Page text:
That's a Mouthful

Technomic dishes up familiar faces and some surprises in latest c-store foodservice retailer study.

By  Abbey Lewis, Executive Editor

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A lot of c-store shoppers leave the store with an empty stomach. That’s what findings from the second annual Technomic study on c-store foodservice show: Significant gaps exist between chains doing a great job and those that aren’t. Many of these gaps exist in areas customers find especially important, factors such as taste, visual appeal and price.

Top performers among the 21 largest national and regional convenience chains in the study—provided exclusively to CSP—include recognized leaders such as Casey’s, RaceTrac, Sheetz, Wawa and[CSP exclusive]both Kwik Trip and QuikTrip, with chains such as Cenex and Holiday Station stores making the grade even though they’re less known in the industry for their foodservice programs.

Using dozens of qualitative metrics, from questions on visual appeal to “craveability,” the Chicago-based research firm surveyed almost 4,000 c-store shoppers to assess the industry’s foodservice.

Data shows both triumph and struggle.“We believe in our mantra: that QuikTrip will become as good in foodservice as we are in the sale of motor fuel and convenience items,” says Mike Thornbrugh, spokesperson for the Tulsa, Okla.-based chain. “It took us a long time to achieve that level [with gas and convenience], and we are not under any false illusion that it won’t take time to achieve the same success in the foodservice category.”

QuikTrip, a formidable convenience retailer on many levels [CSP —March ’13,p. 38], is clearly on track with its foodservice aspirations, with the 648-store chain already hitting top marks in areas of unit appearance, value and visit satisfaction.

Though survey methods rule out direct chain-to-chain comparisons, certain numbers collectively show where the channel stands among its customers. The wider the gap between high and low scores, the more top performers outpaced the competition, particularly in areas that motivated consumers to choose foodservice at c-stores.

For instance, many top-rated motives(“clean restrooms,” for one) showed high-low spread of 20% to 25% or greater. This is compared to “convenient locations,” the No. 2 motive that people chose for c-store foodservice, for which the difference was only 10%.

Glaring disparities existed in the following top-rated motives that consumers say drive their choices:

  • Food taste and flavor;
  • Food visual appeal;
  • Service and hospitality;
  • Ability to provide value through price; and
  • Ability to provide value through high-quality menu items.

Again, what this means, says Tim Powell, principal for Technomic, is that some chains are solidly outperforming others in areas that matter to c-store consumers.

The numbers become more telling when considering that respondents are already frequent customers, Powell says. Researchers assigned survey respondentsa specific chain to review based on which one they said they visited last. “These are your customers,” Powell says. “And still, you’re 25% below [the top-scoring chain]? Imagine if your customer were to walk into a Wawa or Sheetz …”All hope is not lost, though. In many areas, the percentages between chains were close together. “But if you’re well below a top player, these are areas of opportunity,” Powell says.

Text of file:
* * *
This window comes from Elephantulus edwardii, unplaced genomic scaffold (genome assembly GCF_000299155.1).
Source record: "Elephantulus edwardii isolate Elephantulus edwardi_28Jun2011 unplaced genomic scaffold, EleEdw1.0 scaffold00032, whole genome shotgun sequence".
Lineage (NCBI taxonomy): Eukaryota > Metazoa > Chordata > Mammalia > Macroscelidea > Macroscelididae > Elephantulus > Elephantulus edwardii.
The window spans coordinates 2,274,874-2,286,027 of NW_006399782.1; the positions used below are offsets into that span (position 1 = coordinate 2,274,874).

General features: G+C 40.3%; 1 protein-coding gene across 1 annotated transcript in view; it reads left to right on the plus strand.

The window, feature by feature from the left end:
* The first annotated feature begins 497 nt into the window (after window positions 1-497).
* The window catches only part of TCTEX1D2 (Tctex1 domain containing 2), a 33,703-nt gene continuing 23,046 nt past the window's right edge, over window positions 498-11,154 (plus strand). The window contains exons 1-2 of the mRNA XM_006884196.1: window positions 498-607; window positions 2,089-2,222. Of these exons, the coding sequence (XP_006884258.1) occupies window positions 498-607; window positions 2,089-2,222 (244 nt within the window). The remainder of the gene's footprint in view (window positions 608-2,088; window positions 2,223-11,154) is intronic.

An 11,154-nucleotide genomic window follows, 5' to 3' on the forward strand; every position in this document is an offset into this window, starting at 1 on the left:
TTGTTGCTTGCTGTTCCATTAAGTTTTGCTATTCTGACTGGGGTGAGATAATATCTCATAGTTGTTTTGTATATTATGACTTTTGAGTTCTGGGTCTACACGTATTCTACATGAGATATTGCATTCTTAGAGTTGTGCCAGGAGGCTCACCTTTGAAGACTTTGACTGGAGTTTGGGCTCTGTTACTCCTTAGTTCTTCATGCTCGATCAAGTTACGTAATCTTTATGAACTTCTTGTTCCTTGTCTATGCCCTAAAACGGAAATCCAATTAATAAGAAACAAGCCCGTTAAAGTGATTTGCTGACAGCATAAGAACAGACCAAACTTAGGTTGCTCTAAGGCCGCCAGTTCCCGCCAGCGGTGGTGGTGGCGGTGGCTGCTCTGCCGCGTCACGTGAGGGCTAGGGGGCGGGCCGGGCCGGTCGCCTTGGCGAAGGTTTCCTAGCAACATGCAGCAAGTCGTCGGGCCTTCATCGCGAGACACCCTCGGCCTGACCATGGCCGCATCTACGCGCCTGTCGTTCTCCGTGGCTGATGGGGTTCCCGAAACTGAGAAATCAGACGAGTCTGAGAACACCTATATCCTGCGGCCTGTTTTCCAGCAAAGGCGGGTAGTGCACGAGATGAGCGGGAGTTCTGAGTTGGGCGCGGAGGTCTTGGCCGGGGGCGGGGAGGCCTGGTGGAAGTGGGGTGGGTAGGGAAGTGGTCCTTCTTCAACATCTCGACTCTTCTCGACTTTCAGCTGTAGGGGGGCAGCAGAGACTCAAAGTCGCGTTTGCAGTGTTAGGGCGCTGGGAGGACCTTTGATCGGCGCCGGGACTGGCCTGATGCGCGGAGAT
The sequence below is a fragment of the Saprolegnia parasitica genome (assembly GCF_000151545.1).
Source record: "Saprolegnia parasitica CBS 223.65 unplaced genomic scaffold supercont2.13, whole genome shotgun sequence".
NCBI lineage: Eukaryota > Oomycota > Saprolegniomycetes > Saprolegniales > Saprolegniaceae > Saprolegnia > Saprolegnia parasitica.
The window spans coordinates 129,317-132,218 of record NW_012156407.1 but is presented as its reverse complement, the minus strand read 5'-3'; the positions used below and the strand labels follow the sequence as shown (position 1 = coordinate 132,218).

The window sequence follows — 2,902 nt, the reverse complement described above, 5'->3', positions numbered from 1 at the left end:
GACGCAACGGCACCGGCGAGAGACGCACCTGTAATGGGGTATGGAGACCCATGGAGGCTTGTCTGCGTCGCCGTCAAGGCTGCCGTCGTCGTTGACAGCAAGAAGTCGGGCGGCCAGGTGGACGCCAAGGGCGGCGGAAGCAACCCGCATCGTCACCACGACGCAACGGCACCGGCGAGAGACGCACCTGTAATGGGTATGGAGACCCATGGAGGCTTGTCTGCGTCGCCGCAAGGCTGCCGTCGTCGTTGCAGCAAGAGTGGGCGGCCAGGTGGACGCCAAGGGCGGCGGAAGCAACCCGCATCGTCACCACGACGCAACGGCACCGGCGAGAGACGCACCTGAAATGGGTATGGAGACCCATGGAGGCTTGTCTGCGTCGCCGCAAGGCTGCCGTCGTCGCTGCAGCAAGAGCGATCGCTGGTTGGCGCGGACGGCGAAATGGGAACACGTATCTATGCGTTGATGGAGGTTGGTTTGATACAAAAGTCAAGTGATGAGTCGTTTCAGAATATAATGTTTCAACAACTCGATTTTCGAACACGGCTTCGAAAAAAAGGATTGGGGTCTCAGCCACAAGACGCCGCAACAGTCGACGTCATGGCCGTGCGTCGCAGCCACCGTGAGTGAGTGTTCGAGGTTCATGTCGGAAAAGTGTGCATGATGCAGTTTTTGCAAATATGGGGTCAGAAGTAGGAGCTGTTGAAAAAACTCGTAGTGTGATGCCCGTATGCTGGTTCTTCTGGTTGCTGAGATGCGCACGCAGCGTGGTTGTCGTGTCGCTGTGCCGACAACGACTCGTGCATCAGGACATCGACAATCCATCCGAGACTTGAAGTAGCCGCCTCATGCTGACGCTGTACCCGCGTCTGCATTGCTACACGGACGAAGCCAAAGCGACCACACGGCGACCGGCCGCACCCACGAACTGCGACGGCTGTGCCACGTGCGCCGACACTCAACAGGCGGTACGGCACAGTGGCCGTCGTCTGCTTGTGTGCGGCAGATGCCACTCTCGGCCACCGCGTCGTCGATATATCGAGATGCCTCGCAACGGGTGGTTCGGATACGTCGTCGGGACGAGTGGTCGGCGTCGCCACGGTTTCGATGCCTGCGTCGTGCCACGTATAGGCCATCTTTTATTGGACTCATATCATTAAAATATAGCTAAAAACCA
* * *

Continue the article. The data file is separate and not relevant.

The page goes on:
What People Want

In assessing the data, Powell says the industry needs to focus on why people buy their meal or snack at c-stores vs. restaurants or other quick-service meal options. The Technomic survey identified 34 factors, with the No. 1 both “taste and flavor of the food” and “convenient location,” each receiving collectively 90% of the respondents’ “important” or “very important” votes. In third was “offers a good value through lower prices” (89%),with “service is pleasant and friendly”(88%) at fourth and “quality of the food”(87%) taking fi fth.

At the low end of motivations, “kid friendly” was at 53%, “has a recycling program” at 51%, “décor is up to date” at 48%, “offers limited-time menu items” at 45% and “music selection is appropriate” at the lowest ranking of 36%.

Based on these rankings, says Powell, “A kids’ menu may not be as important.”

Time and again , the disparity between high and low identified strengths and weaknesses. In the area of unit appearance and ambiance, for instance, the gap among retailers was only 14%, which may indicate that, as a group, these chains perform to a common standard. But in the subcategory of clean restrooms, the disparity widens to 26%, with Altoona, Pa.-based Sheet topping the list at 91% and the lowest chain—which CSP respectfully declined to reveal—scoring 65%.

Other big gaps include “food and beverage quality” at 24%, “foodservice/prepared foods variety” at 25% and “I will recommend this store’s prepared foods to family friends and acquaintances” at 30%.

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